Thriller, mystery, crime, suspense—call it what you will, but for me, this book had a little bit of everything. This wasn’t a nail-biting thriller for me but more of a slower-paced, compelling, suspense mystery that forced me to continue turning the pages. The gradual progression was almost too slow for me, but it was perfectly balanced with Anna’s past thanks to anecdotal snippets the author wove into the story. Several happenings and mysteries kept me guessing until the end. Waiting for Anna’s story was frustrating, but it’s what made this story more of a page-turner for me.

This book is written beautifully with lyrical prose that pulled me in from the very first page. The descriptions are wonderful, creating an atmospheric story that makes you want to experience the beauties of Mendocino yourself. Certain content might be difficult for some readers because it involves crimes against children, but I don’t consider it too disturbing. Don’t get me wrong–these crimes are every parent’s nightmare, but they aren’t highly detailed, and they’re short-lived. It actually compelled me to get online and learn more about the true crimes that took place.

The slower parts in the story made me believe that this might get too drawn out, but overall, this turned out to be a good read. I’m thrilled that the whodunit wasn’t easy to figure out. I’ll definitely be checking out some of Paula McLain’s older books in the future.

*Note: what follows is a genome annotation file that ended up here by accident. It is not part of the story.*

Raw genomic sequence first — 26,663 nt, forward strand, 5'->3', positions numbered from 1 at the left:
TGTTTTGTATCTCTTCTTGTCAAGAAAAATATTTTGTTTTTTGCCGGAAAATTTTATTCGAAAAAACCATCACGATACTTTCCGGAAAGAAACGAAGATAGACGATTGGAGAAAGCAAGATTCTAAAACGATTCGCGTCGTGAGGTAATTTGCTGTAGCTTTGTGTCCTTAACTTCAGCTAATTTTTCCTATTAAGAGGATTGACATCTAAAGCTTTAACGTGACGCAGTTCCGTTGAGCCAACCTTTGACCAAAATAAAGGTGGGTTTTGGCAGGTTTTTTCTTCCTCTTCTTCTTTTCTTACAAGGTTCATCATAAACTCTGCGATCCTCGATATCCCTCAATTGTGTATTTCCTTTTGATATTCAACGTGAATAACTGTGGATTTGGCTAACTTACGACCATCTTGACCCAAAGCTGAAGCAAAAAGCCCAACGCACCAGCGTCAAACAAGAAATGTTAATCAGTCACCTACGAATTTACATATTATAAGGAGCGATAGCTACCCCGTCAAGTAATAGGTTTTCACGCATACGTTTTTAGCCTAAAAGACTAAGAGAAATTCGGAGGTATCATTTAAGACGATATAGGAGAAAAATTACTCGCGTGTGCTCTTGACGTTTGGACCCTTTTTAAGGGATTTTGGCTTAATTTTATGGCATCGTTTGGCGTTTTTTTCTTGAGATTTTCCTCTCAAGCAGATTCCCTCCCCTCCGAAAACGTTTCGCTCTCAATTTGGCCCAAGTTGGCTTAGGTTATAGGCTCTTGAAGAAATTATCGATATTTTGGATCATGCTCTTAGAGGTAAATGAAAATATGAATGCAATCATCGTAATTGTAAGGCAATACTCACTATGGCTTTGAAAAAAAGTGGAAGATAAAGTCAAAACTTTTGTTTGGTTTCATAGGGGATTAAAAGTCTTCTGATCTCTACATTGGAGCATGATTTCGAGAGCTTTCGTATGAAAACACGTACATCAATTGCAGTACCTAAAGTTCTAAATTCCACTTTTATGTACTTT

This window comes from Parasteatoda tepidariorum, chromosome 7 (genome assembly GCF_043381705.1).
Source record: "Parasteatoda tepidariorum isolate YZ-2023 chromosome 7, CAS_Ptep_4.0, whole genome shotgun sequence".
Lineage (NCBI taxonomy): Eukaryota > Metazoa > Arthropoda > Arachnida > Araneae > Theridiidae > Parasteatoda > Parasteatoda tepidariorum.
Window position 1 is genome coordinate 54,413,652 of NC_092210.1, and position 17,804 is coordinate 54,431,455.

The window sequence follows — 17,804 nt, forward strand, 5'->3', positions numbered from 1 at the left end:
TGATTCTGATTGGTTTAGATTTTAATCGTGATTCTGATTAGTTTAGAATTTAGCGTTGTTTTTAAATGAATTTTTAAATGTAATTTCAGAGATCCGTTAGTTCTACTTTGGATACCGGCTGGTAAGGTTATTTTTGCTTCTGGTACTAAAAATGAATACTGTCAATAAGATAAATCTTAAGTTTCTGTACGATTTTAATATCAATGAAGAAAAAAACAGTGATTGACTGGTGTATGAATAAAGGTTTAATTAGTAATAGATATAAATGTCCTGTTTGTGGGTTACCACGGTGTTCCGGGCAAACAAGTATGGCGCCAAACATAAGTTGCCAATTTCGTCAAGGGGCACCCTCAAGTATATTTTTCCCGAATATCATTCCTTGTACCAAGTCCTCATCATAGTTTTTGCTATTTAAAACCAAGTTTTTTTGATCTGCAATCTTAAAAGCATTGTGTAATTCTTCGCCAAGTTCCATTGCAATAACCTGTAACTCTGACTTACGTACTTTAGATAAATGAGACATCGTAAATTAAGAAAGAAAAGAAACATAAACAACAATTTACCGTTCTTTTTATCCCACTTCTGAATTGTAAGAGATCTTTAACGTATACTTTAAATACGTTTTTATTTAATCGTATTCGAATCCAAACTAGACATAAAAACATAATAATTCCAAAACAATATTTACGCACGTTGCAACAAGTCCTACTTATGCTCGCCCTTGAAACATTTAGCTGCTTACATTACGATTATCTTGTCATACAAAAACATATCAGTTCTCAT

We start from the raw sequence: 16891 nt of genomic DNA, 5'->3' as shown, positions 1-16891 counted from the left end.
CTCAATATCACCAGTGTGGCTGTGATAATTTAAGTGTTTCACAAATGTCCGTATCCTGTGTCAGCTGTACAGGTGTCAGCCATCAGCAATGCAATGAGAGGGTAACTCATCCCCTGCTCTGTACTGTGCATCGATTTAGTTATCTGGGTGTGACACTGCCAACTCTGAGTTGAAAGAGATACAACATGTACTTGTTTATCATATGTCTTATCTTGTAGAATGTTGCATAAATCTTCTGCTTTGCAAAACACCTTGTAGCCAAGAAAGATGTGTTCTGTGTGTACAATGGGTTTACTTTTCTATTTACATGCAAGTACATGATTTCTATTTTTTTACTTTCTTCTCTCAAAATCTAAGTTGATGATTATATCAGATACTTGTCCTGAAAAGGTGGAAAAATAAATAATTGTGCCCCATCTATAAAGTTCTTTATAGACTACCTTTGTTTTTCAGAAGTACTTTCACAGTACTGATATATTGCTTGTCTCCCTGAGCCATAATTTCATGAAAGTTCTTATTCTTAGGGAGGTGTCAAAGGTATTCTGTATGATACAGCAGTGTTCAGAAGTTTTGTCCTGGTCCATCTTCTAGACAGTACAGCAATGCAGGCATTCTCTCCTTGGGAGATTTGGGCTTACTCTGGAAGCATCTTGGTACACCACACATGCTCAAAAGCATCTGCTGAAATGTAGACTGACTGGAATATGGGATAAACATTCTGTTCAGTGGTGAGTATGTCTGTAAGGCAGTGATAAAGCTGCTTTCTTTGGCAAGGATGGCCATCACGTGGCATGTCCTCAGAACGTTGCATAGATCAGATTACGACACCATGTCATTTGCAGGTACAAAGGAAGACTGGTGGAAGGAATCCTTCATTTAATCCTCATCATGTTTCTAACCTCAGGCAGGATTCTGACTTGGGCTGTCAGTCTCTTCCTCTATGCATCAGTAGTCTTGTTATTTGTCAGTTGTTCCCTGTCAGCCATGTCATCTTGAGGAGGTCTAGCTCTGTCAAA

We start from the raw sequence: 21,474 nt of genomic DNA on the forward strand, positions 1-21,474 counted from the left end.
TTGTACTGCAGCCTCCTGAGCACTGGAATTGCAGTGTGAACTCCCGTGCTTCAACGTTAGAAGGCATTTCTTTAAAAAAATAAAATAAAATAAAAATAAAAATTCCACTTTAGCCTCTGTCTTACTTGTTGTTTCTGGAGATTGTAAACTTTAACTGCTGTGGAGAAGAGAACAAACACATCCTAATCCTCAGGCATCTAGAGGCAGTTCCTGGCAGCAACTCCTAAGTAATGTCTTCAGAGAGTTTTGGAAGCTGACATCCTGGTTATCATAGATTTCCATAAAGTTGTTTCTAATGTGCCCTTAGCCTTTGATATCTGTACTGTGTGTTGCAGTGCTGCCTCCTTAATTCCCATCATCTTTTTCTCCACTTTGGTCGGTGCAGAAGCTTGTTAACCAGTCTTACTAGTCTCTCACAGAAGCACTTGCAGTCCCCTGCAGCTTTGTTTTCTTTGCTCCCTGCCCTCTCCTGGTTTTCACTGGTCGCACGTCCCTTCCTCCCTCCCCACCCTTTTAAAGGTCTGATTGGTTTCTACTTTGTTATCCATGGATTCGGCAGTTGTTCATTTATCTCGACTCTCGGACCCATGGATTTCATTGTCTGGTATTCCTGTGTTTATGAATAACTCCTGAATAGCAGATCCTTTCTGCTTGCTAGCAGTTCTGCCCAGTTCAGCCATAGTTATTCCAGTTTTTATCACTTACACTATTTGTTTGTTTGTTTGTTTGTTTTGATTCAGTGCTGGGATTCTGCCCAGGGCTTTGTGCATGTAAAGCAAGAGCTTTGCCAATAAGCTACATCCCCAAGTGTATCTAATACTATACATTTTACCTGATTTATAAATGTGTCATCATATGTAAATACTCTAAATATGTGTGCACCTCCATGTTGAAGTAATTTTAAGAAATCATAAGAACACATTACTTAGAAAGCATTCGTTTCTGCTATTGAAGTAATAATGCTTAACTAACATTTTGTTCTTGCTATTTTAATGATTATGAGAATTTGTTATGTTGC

I’d like to thank NetGalley, the author, and the publisher for sharing a copy of this book in exchange for my honest review.

Find this book on Amazon and Goodreads:

  • Publisher : Ballantine Books (April 13, 2021)
  • Language : English
  • Hardcover : 384 pages
  • ISBN-10 : 0593237897
  • ISBN-13 : 978-0593237892

Thanks for reading my review! Have you read this book or other books by Paula McLain? Feel free to leave your thoughts below in the comments section.


22 thoughts on “Book Review: When the Stars Go Dark by Paula McLain #BookReview #WhenTheStarsGoDark #Suspense

    1. I went into this thinking it was a thriller, but it really isn’t. There were a few parts that got me on the edge, but it’s more suspense than anything. She made it really interesting weaving in the true crime, and of course I was shocked to learn that one of the perpetrators is still on death row from 1993. Crazy. Hope you like it if you try it. Thanks.


  1. I’m so glad you enjoyed it too. I was worried about it being atmospheric because they tend to read slower for me but all the different components worked so well together that it was never a problem. And, I loved that the whodunit was not easy to figure out too! Great review!

    Liked by 1 person

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    1. I think you’ll like it, Carla. There were a few details that were hard to read, but they were short-lived. Perhaps what was more difficult for me was looking up the true crimes and discovering that at least one person is still on death row since 1994. Hard to believe. Can’t wait to hear your thoughts on it.

      Liked by 1 person